High internal phase emulsions (HIPEs) are characterized by possessing a volume fraction of the disperse phase that exceeds 74.05% (Lissant, 1966). It has been used as an versatile and convenient method for preparing macroporous polymers, which were named as polyHIPEs (Menner et al., 2006). However, conventional polyHIPEs have poor mechanical properties and low permeability in spite of their open-cell structure (Cameron, 2005; Menner and Biamarck, 2006). Pickering HIPEs, stabilized simultaneously by particles, have been the important templates for preparing porous foams with good mechanical property and high permeability (Ikem et al., 2010). Recently, our group has successfully fabricated imprinted polymers via W/O Pickering HIPEs polymerization for recognition of λ-cyhalothrin (LC; Pan et al., 2016c). The as-prepared MIPs with well-defined open-cell structure and interconnecting pores possessed excellent adsorption capacity and selectivity, yet the collection of them suffered from tedious after-treatment process including centrifugation or filtration which was rather time-consuming and inconvenience. Generally, magnetic MIPs (MMIPs), synthesized by coating imprinted polymer layer on the surface of magnetic material, could be simply collected from the matrix by applying an external magnetic field (Han et al., 2016; Tang et al., 2016). Our group presented the preparation of MMIPs microspheres via attapulgite and few Fe3O4 particles stabilized Pickering emulsion polymerization (Pan et al., 2013). This work inspired us to fabricate porous MMIPs by Fe3O4 particles stabilized Pickering HIPEs.
In this work, the porous MMIPs with well-defined open-cell structure were obtained through W/O Pickering HIPEs template, in which the oleic acid modified Fe3O4 particles were dispersed at the water/oil interface. Particularly, the effects of internal phase fraction, the amounts of monomer, and modified Fe3O4 nanoparticles on the foam morphology were investigated. And then porous MMIPs were employed to selective adsorption of LC, and their efficient adsorption and enhanced selectivity were discussed.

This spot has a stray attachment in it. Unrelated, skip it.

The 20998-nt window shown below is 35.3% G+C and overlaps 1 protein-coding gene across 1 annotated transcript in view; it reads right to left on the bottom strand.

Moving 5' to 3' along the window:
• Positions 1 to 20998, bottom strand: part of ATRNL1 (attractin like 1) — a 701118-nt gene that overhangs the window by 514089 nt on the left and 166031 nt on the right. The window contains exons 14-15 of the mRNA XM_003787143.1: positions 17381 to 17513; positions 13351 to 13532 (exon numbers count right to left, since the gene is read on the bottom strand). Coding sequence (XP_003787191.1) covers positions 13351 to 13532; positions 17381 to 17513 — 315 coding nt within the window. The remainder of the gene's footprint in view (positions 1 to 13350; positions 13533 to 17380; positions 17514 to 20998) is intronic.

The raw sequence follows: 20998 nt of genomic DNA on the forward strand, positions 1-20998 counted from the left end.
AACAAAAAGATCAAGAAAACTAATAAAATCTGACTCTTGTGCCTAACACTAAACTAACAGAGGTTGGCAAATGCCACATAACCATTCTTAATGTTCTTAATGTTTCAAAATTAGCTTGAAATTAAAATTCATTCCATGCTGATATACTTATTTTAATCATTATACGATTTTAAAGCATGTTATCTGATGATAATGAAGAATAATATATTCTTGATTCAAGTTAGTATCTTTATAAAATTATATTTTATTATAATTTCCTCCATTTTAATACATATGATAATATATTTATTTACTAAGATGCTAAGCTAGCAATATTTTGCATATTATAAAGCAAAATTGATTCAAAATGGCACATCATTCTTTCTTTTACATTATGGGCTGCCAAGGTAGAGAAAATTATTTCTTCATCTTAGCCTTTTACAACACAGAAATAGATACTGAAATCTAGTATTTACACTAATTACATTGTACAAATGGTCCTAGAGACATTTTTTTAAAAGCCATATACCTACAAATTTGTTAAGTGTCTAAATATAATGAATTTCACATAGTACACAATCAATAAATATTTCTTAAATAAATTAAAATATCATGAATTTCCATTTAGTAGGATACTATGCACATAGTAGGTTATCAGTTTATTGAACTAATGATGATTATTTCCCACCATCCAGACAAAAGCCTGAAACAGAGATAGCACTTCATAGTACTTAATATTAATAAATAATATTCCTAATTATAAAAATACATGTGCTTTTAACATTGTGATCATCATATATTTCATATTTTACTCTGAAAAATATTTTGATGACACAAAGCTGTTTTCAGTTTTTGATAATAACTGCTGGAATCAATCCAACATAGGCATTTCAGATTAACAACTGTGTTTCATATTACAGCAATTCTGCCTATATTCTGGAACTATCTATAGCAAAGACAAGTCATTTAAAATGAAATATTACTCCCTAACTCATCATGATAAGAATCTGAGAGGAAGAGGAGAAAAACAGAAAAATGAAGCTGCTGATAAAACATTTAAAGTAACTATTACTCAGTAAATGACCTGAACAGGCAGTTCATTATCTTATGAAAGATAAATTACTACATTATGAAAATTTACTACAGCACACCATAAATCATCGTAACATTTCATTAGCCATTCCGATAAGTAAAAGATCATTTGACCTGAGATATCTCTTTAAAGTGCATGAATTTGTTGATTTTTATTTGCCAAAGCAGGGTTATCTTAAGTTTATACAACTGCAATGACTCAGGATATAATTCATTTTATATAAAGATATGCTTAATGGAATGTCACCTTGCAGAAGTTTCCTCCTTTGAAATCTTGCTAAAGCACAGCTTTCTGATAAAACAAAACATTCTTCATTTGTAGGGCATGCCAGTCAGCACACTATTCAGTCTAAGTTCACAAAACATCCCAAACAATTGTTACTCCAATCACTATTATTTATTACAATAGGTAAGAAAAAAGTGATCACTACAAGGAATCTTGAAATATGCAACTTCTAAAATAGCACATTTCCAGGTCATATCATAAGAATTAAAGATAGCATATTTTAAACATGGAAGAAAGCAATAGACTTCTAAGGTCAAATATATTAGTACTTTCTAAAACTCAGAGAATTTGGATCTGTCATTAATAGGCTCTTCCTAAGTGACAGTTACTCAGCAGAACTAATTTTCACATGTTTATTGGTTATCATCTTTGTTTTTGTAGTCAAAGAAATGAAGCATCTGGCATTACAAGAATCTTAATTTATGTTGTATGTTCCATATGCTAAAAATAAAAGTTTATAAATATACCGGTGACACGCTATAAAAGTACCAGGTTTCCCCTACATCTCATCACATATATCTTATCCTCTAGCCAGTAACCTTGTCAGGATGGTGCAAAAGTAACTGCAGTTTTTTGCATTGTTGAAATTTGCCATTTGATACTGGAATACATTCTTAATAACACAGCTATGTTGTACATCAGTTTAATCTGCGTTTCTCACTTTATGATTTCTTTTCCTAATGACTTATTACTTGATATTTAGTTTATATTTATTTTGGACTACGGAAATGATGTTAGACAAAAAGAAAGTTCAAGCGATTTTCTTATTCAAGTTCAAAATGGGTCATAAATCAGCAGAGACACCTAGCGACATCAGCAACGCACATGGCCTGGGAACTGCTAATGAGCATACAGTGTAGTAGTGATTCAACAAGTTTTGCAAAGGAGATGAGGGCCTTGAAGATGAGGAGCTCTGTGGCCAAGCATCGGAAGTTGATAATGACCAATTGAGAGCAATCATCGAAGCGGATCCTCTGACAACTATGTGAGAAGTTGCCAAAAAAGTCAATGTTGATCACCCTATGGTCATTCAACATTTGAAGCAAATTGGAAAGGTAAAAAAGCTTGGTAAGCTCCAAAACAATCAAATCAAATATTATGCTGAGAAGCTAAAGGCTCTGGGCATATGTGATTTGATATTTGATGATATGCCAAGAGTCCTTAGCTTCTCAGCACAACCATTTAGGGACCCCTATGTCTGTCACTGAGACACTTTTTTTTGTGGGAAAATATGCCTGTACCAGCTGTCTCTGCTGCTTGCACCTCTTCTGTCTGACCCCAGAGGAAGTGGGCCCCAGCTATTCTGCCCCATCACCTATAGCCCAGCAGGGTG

Materials and Methods
λ-Cyhalothrin (LC), fenvalerate (FL) were supplied by Jiangsu Huangma Agrochemicals Co., Ltd. Fe3O4 nanoparticles (mean diameter is 250 nm), styrene (St), divinylbenzene (DVB), acrylamide (AM), oleic acid (OA), methacrylic acid (MAA), α,α′-azoisobutyronitrile (AIBN), toluene, methanol, acetone, chloroform, diethyl phthalate (DEP), and calcium chloride dihydrate (CaCl2·2H2O) were purchased from Sinopharm Chemical Reagent Co., Ltd (Shanghai, China). Hypermer 2,296 was purchased from CRODA UK. All chemicals were of analytical reagent grade. Water was freshly deionized and distilled.
Fourier transmission infrared spectra (FT-IR) of MMIPs and MNIPs were recorded on a Nicolet NEXUS-470 FT-IR apparatus (USA). UV-vis adsorption spectra were obtained with a UV-vis spectrophotometer (UV-2450, Shimadzu, Japan). The morphology of materials was obtained by scanning electron microscope (SEM, JEOL, JSM-7001F). Thermogravimetric analysis (TGA) was carried out using a DSC/DTA-TG (STA 449C Jupiter, Netzsch, Germany) under a nitrogen atmosphere up to 800°C with a heating rate of 5.0°C min−1. The optical micrographs of Pickering HIPEs were collected by a DMM-330C optical microscope equipped with a high performance digital camera (CAIKON, China). High-performance liquid chromatography (HPLC) analysis was performed on an Agilent system (Agilent, 1200, Germany) equipped with a UV-vis detector.
Preparation of MMIPs
Prior to emulsification, hydrophilic Fe3O4 nanoparticles were surface functionalized with oleic acid as described in previous work (Ikem et al., 2010). Briefly, 1.0 g of hydrophilic Fe3O4 nanoparticles was immersed in a mixture of chloroform and oleic acid (OA; 1: 2, V/V). After stirring for 3.0 h, the product was filtered and washed with methanol and then the solid powders (Fe3O4-OA) were dried at 120°C for 24 h.